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Old 11-25-2022, 09:28 AM
sfl sfl is offline
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Default DIY - Air Purifier

Hi,

I am considering building a Air Purifier, I need it because I am working in a garage and it can become very dusty over the time.

I can build a wooden box embedding a fan and putting a G4/HEPA filter in front of it or behind it.

Questions:

1. is it better to place the filter in front of the fan or behind ? is it make any difference ? I'd prefer to place it behind where the air is sucked in so that my fan is "never" getting dirty.

2. Which kind of filter ? G4/HEPA ok, but can I built it using a filter tissue or is it better to buy an already framed filter, which is the different ?

I'd prefer to built my own filter using the G4 tissue and frame it in wood, this will fit my box measures.

What do you think ? any suggestions ?


thank you
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Old 11-25-2022, 02:51 PM
printer2 printer2 is offline
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Front or behind, the fan will not care. As long as you have the edges of the material sealed (or clamped) to the frame so no air sneaks around then you are good to go. It is always best to collect the offending particles by collecting them at the source rather than trying to filter it out of the air. If just this filter, place it closer to where the particles are coming from. No idea of your situation but it may be something to consider. Other than noise being an issue not a lot to figure out.
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Old 11-25-2022, 06:30 PM
Rudy4 Rudy4 is offline
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I have a box fan mounted to a simple wood frame that holds two 20" by 20" furnace filters. It's just visible at the top of the photo here. It has a standard furnace filter that sits in front of a filter that's maybe 20 microns. Both filters are on the intake side of the fan. It clears out nuisance dust pretty well, but if there's fine stuff in the air I wear a fine particulate mask.

If you're anticipating using a HEPA filter you'll need a carefully designed fan that can pull an adequate amount of air through the filter.

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Old 11-26-2022, 04:58 PM
LFL Steve LFL Steve is online now
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Quote:
Originally Posted by sfl View Post
Hi,

I am considering building a Air Purifier, I need it because I am working in a garage and it can become very dusty over the time.

I can build a wooden box embedding a fan and putting a G4/HEPA filter in front of it or behind it.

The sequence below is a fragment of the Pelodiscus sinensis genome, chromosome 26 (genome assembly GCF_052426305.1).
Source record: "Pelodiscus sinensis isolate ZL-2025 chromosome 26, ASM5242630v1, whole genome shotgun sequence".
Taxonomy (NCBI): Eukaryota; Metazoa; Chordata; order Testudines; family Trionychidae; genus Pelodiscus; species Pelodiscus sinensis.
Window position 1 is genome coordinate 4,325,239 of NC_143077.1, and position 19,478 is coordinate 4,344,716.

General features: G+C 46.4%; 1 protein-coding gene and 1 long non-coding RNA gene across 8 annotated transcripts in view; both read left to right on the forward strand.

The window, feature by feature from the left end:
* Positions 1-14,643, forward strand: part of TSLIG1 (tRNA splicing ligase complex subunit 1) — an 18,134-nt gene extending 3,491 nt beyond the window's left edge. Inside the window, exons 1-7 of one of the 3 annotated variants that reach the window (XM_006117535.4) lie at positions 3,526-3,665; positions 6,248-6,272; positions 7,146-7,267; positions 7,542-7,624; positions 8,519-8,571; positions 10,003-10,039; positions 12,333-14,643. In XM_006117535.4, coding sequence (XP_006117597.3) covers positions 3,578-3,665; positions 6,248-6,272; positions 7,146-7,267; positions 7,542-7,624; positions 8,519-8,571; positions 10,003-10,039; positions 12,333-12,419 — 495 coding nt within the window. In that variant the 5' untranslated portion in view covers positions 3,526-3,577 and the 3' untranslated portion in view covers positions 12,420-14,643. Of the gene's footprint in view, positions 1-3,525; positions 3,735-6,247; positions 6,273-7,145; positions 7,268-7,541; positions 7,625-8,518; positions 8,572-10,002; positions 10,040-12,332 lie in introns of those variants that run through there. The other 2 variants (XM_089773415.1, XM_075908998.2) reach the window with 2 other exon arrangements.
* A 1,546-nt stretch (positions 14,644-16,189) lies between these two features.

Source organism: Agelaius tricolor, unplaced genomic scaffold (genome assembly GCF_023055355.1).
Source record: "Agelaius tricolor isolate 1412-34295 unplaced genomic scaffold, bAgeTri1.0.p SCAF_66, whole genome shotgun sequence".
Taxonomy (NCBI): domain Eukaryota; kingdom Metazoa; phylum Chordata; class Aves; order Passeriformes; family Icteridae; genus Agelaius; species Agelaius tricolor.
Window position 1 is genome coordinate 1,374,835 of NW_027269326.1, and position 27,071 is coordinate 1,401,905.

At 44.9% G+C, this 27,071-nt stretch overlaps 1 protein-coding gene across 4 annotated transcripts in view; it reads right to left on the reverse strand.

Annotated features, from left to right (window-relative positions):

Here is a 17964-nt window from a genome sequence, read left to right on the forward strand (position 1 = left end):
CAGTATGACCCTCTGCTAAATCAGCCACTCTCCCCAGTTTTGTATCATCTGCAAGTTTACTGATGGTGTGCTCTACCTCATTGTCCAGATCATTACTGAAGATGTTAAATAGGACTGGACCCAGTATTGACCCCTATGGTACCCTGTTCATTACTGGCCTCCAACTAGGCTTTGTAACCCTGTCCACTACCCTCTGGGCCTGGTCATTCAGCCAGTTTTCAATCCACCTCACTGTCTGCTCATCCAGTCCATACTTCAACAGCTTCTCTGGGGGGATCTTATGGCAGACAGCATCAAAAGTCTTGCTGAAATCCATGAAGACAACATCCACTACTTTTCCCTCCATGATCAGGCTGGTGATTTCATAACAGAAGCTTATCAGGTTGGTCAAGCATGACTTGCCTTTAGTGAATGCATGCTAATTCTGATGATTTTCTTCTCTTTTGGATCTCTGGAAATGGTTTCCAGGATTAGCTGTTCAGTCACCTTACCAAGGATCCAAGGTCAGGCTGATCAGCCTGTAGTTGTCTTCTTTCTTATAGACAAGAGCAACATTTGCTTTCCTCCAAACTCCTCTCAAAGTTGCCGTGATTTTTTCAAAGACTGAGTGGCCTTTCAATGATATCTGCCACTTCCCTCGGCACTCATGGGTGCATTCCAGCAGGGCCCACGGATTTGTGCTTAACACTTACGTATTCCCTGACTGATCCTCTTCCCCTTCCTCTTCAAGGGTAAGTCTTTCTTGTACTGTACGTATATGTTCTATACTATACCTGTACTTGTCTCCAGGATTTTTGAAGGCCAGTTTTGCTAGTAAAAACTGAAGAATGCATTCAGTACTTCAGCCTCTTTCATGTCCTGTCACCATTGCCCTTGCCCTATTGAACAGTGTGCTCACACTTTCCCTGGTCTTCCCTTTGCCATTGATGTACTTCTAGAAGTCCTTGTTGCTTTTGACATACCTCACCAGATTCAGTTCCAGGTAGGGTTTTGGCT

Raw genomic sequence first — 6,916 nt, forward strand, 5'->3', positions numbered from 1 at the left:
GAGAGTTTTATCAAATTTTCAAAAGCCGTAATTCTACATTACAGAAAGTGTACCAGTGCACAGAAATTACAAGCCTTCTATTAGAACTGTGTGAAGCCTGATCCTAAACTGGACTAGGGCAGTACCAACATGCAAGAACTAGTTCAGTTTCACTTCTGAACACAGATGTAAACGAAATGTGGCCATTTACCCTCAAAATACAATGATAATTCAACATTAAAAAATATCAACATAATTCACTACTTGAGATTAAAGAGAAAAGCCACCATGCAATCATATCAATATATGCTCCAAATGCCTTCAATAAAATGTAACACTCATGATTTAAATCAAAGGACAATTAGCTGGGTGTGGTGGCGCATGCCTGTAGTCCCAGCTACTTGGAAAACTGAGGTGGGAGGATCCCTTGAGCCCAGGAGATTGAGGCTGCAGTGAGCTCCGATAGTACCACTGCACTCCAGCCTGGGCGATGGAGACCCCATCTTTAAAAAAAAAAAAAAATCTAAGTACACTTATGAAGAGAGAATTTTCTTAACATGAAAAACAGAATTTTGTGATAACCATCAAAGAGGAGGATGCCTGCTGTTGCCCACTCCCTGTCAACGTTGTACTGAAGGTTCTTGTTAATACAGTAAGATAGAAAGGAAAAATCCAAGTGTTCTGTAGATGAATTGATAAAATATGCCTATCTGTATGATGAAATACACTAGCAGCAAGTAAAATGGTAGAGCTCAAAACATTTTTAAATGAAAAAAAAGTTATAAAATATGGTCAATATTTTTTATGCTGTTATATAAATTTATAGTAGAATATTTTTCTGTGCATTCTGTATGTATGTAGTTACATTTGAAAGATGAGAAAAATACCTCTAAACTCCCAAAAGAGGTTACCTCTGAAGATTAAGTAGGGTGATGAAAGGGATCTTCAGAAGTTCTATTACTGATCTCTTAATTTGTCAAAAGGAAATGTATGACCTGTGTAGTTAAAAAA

Questions:

1. is it better to place the filter in front of the fan or behind ? is it make any difference ? I'd prefer to place it behind where the air is sucked in so that my fan is "never" getting dirty.

2. Which kind of filter ? G4/HEPA ok, but can I built it using a filter tissue or is it better to buy an already framed filter, which is the different ?

I'd prefer to built my own filter using the G4 tissue and frame it in wood, this will fit my box measures.

What do you think ? any suggestions ?

thank you

1. In HVAC design it is preferable to have filters, coils, etc upstream of the fan, on the low pressure "suction" side. There are a variety of aerodynamic reasons for this, and there is also the practical advantage that air pressure will tend to draw the filter tight to the frame so you'll have less trouble with leaking, in addition to the advantage you mentioned that the fan, motor, and bearings will have less dust.

2. G4 and HEPA are toward opposite ends of the spectrum for particle sizes they arrest: G4 is for quite coarse, HEPA is for very fine. It's the very tiny particles that are bad for your lungs, PM10s and smaller. Larger particles get trapped on your mucous membranes in your ingeniously designed airway and don't make it deep into the lungs. But as a practical matter, G4 is actually considered appropriate for wood dust, and you'll certainly get much more airflow through a G4 than through a HEPA given the same fan and filter surface area. Filter selection is a tradeoff between pore size and airflow (I'm leaving out pressure differential and other factors not relevant to a simple residential system).

Total area of the filter surface matters. Think of the filter as a collection of tiny pores, and each individual pore allows only a tiny amount of airflow. The more pores, the more airflow. This is one reason for using pleated filters. The more and deeper the pleats, the more surface area, so the more airflow.

printer2 is correct that it's better to catch the particles where they are generated, before they diffuse into the general air circulation. Check out Rockler's website for some systems that do this. In a shop setting, you'd typically use a 4" hose with its inlet right at the dust source, and the hose leading to a dust collector system. Some shops have a hose inlet at each tool, and operable gates ("blast" gates) so that only the one in current use is open, maximizing flow at that point. There is an endless selection of hoses, connectors, Y fittings, blast gates, etc; very elaborate systems can be built.

Any filtration is better than no filtration, so by all means, build your gizmo! But even with filtration, shop air is usually dirtier than outside air. When weather allows, open the garage door. If possible, roll your tools outside and work out on the driveway.
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